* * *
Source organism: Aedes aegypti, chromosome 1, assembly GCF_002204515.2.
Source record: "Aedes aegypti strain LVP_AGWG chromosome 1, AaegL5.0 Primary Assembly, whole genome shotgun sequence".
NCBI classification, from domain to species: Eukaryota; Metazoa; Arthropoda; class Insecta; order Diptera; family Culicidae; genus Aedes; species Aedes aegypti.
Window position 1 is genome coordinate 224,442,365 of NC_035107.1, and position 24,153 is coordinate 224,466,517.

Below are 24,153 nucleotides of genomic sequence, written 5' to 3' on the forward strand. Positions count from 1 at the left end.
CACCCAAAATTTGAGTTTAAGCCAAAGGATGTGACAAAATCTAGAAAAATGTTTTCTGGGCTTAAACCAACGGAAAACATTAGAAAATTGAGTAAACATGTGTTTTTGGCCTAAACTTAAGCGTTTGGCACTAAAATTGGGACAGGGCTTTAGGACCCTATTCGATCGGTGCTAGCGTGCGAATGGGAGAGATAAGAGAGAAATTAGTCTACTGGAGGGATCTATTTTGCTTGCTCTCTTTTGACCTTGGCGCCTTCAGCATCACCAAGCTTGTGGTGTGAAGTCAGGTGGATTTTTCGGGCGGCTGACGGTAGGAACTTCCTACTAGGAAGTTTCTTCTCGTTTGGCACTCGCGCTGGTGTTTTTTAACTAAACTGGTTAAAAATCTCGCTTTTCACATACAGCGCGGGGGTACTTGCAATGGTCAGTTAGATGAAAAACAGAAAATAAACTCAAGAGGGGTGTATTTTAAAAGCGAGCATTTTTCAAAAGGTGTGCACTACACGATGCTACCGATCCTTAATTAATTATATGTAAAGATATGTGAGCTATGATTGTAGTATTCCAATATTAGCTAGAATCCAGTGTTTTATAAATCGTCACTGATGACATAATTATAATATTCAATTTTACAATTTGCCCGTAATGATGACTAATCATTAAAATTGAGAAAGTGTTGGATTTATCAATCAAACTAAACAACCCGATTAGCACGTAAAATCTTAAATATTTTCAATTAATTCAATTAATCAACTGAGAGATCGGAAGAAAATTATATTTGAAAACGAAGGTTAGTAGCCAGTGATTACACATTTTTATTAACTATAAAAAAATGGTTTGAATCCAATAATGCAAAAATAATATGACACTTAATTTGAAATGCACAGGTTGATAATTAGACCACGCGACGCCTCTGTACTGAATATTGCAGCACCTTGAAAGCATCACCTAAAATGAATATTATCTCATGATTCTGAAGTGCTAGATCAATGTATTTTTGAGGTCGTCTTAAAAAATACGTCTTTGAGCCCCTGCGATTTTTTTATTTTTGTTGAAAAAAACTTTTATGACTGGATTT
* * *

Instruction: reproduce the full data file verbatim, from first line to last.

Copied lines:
Source organism: Aedes aegypti, chromosome 1, assembly GCF_002204515.2.
Source record: "Aedes aegypti strain LVP_AGWG chromosome 1, AaegL5.0 Primary Assembly, whole genome shotgun sequence".
NCBI classification, from domain to species: Eukaryota; Metazoa; Arthropoda; class Insecta; order Diptera; family Culicidae; genus Aedes; species Aedes aegypti.
Window position 1 is genome coordinate 224,442,365 of NC_035107.1, and position 24,153 is coordinate 224,466,517.

Below are 24,153 nucleotides of genomic sequence, written 5' to 3' on the forward strand. Positions count from 1 at the left end.
CACCCAAAATTTGAGTTTAAGCCAAAGGATGTGACAAAATCTAGAAAAATGTTTTCTGGGCTTAAACCAACGGAAAACATTAGAAAATTGAGTAAACATGTGTTTTTGGCCTAAACTTAAGCGTTTGGCACTAAAATTGGGACAGGGCTTTAGGACCCTATTCGATCGGTGCTAGCGTGCGAATGGGAGAGATAAGAGAGAAATTAGTCTACTGGAGGGATCTATTTTGCTTGCTCTCTTTTGACCTTGGCGCCTTCAGCATCACCAAGCTTGTGGTGTGAAGTCAGGTGGATTTTTCGGGCGGCTGACGGTAGGAACTTCCTACTAGGAAGTTTCTTCTCGTTTGGCACTCGCGCTGGTGTTTTTTAACTAAACTGGTTAAAAATCTCGCTTTTCACATACAGCGCGGGGGTACTTGCAATGGTCAGTTAGATGAAAAACAGAAAATAAACTCAAGAGGGGTGTATTTTAAAAGCGAGCATTTTTCAAAAGGTGTGCACTACACGATGCTACCGATCCTTAATTAATTATATGTAAAGATATGTGAGCTATGATTGTAGTATTCCAATATTAGCTAGAATCCAGTGTTTTATAAATCGTCACTGATGACATAATTATAATATTCAATTTTACAATTTGCCCGTAATGATGACTAATCATTAAAATTGAGAAAGTGTTGGATTTATCAATCAAACTAAACAACCCGATTAGCACGTAAAATCTTAAATATTTTCAATTAATTCAATTAATCAACTGAGAGATCGGAAGAAAATTATATTTGAAAACGAAGGTTAGTAGCCAGTGATTACACATTTTTATTAACTATAAAAAAATGGTTTGAATCCAATAATGCAAAAATAATATGACACTTAATTTGAAATGCACAGGTTGATAATTAGACCACGCGACGCCTCTGTACTGAATATTGCAGCACCTTGAAAGCATCACCTAAAATGAATATTATCTCATGATTCTGAAGTGCTAGATCAATGTATTTTTGAGGTCGTCTTAAAAAATACGTCTTTGAGCCCCTGCGATTTTTTTATTTTTGTTGAAAAAAACTTTTATGACTGGATTT